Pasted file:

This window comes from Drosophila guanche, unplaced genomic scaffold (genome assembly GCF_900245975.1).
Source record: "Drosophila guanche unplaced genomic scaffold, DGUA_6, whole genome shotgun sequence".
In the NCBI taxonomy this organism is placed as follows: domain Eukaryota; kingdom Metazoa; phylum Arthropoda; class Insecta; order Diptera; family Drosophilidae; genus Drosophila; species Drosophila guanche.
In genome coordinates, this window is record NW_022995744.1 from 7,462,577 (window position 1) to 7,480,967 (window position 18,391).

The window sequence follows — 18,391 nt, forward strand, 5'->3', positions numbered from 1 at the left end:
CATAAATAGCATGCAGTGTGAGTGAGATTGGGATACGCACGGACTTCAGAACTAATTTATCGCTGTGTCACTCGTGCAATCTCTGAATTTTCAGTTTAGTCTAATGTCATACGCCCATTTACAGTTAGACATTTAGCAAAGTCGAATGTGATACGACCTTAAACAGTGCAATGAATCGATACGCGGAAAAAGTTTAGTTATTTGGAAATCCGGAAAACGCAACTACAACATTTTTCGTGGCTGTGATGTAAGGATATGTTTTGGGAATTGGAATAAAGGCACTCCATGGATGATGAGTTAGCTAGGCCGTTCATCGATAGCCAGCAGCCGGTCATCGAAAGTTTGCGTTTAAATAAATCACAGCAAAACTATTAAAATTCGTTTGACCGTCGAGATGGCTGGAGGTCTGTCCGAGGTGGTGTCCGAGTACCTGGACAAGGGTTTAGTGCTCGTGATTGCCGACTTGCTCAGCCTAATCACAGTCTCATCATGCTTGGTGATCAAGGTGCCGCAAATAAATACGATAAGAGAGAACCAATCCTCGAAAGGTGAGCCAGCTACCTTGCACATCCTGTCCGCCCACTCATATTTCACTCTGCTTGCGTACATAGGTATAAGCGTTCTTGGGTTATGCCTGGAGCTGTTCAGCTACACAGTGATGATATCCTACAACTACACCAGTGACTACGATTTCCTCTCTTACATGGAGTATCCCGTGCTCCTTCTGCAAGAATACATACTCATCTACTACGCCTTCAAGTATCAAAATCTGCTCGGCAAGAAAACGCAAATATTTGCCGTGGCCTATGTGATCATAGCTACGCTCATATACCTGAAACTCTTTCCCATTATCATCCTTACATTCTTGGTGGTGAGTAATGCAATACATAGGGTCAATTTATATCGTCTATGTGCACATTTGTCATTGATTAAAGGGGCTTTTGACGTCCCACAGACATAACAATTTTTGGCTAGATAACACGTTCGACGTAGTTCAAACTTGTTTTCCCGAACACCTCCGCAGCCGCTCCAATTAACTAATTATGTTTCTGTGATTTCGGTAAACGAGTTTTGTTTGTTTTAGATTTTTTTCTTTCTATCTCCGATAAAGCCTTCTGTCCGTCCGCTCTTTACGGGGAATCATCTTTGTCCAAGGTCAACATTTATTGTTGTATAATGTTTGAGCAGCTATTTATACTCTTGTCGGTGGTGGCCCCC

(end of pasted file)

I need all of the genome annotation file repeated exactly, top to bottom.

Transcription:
This window comes from Drosophila guanche, unplaced genomic scaffold (genome assembly GCF_900245975.1).
Source record: "Drosophila guanche unplaced genomic scaffold, DGUA_6, whole genome shotgun sequence".
In the NCBI taxonomy this organism is placed as follows: domain Eukaryota; kingdom Metazoa; phylum Arthropoda; class Insecta; order Diptera; family Drosophilidae; genus Drosophila; species Drosophila guanche.
In genome coordinates, this window is record NW_022995744.1 from 7,462,577 (window position 1) to 7,480,967 (window position 18,391).

The window sequence follows — 18,391 nt, forward strand, 5'->3', positions numbered from 1 at the left end:
CATAAATAGCATGCAGTGTGAGTGAGATTGGGATACGCACGGACTTCAGAACTAATTTATCGCTGTGTCACTCGTGCAATCTCTGAATTTTCAGTTTAGTCTAATGTCATACGCCCATTTACAGTTAGACATTTAGCAAAGTCGAATGTGATACGACCTTAAACAGTGCAATGAATCGATACGCGGAAAAAGTTTAGTTATTTGGAAATCCGGAAAACGCAACTACAACATTTTTCGTGGCTGTGATGTAAGGATATGTTTTGGGAATTGGAATAAAGGCACTCCATGGATGATGAGTTAGCTAGGCCGTTCATCGATAGCCAGCAGCCGGTCATCGAAAGTTTGCGTTTAAATAAATCACAGCAAAACTATTAAAATTCGTTTGACCGTCGAGATGGCTGGAGGTCTGTCCGAGGTGGTGTCCGAGTACCTGGACAAGGGTTTAGTGCTCGTGATTGCCGACTTGCTCAGCCTAATCACAGTCTCATCATGCTTGGTGATCAAGGTGCCGCAAATAAATACGATAAGAGAGAACCAATCCTCGAAAGGTGAGCCAGCTACCTTGCACATCCTGTCCGCCCACTCATATTTCACTCTGCTTGCGTACATAGGTATAAGCGTTCTTGGGTTATGCCTGGAGCTGTTCAGCTACACAGTGATGATATCCTACAACTACACCAGTGACTACGATTTCCTCTCTTACATGGAGTATCCCGTGCTCCTTCTGCAAGAATACATACTCATCTACTACGCCTTCAAGTATCAAAATCTGCTCGGCAAGAAAACGCAAATATTTGCCGTGGCCTATGTGATCATAGCTACGCTCATATACCTGAAACTCTTTCCCATTATCATCCTTACATTCTTGGTGGTGAGTAATGCAATACATAGGGTCAATTTATATCGTCTATGTGCACATTTGTCATTGATTAAAGGGGCTTTTGACGTCCCACAGACATAACAATTTTTGGCTAGATAACACGTTCGACGTAGTTCAAACTTGTTTTCCCGAACACCTCCGCAGCCGCTCCAATTAACTAATTATGTTTCTGTGATTTCGGTAAACGAGTTTTGTTTGTTTTAGATTTTTTTCTTTCTATCTCCGATAAAGCCTTCTGTCCGTCCGCTCTTTACGGGGAATCATCTTTGTCCAAGGTCAACATTTATTGTTGTATAATGTTTGAGCAGCTATTTATACTCTTGTCGGTGGTGGCCCCC